A long-overdue look at the life and work of beloved American painter Albert Pinkham Ryder (1847–1917) has arrived in the form of a new book called “A Wild Note of Longing: Albert Pinkham Ryder and a Century of American Art” by Christina Connett Brophy, Elizabeth Broun and William C. Agee. The publication complements an exhibition planned for June 2021 of the same name at the New Bedford Whaling Museum and explores the powerful and enduring directions Albert Pinkham Ryder forged for generations of American modernists.
Few American artists have captured painters’ imaginations with the force of Albert Pinkham Ryder. The brooding spirituality of his works, coupled with formal innovation decades ahead of its time, made Mr. Ryder a favorite of Jackson Pollock, Marsden Hartley, Arthur Dove and others. And yet, the artist’s biography and practices remain elusive. “A Wild Note of Longing,” a book whose title comes from a poem written by Mr. Ryder, takes up the challenge, bringing a new generation of scholarship to the most comprehensive collection of Mr. Ryder’s masterworks assembled to date.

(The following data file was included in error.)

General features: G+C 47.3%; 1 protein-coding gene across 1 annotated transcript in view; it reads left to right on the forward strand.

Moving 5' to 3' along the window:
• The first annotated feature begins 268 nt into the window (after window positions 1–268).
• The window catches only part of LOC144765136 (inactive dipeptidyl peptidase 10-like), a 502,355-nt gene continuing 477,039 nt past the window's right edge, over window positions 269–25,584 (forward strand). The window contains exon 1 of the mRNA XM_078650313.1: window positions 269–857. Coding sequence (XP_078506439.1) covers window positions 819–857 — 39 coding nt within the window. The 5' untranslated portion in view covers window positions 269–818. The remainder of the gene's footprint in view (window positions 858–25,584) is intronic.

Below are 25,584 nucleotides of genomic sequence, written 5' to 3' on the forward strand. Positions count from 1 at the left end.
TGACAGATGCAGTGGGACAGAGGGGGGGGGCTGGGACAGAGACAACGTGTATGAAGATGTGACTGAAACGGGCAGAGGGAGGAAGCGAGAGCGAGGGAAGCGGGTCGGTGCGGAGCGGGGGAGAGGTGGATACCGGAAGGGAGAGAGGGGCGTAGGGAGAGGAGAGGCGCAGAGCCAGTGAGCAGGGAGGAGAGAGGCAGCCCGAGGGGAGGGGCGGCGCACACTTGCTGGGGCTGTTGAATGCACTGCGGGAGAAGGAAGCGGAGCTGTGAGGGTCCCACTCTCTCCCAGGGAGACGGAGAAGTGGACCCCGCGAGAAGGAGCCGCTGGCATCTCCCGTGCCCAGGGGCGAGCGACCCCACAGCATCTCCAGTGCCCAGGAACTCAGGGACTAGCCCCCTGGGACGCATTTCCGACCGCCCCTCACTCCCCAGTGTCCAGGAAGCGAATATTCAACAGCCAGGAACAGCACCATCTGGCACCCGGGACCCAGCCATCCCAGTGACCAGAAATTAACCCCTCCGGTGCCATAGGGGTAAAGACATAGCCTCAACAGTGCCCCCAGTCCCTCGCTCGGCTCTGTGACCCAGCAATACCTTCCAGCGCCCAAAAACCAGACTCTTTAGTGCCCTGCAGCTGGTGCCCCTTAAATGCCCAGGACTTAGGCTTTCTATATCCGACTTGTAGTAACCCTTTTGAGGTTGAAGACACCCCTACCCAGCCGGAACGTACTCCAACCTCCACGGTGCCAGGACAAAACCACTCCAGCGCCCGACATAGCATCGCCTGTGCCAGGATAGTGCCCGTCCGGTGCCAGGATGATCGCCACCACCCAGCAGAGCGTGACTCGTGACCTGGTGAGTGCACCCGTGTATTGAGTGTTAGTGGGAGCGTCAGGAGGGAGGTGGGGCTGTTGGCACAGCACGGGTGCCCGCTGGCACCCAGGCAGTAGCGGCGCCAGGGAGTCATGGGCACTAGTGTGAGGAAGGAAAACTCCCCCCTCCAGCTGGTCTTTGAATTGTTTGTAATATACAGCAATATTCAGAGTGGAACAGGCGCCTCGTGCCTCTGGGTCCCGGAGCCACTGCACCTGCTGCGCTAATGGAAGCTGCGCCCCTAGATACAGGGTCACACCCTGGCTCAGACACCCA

Mr. Ryder is considered a seminal artist for both the late-19th-century Gilded Age and for the emerging modernism of the early 20th century. The new book presents multiple voices from leaders in the field on the continuing and ever-evolving relevance of Mr. Ryder in modern art. In addition to a general overview of the artist’s career, essays also cover Mr. Ryder within the context of his hometown of New Bedford and his influence and context within modernism.
The New Bedford Whaling Museum plans a landmark exhibition for 2021 with “A Wild Note of Longing: Albert Pinkham Ryder and a Century of American Art,” bringing together major masterworks across the career of Albert Pinkham Ryder. It will be the first exhibition of Mr. Ryder’s work since Elizabeth Broun’s 1990 retrospective at the Smithsonian American Art Museum.
The book is now available for purchase online at www.store.whalingmuseum.org.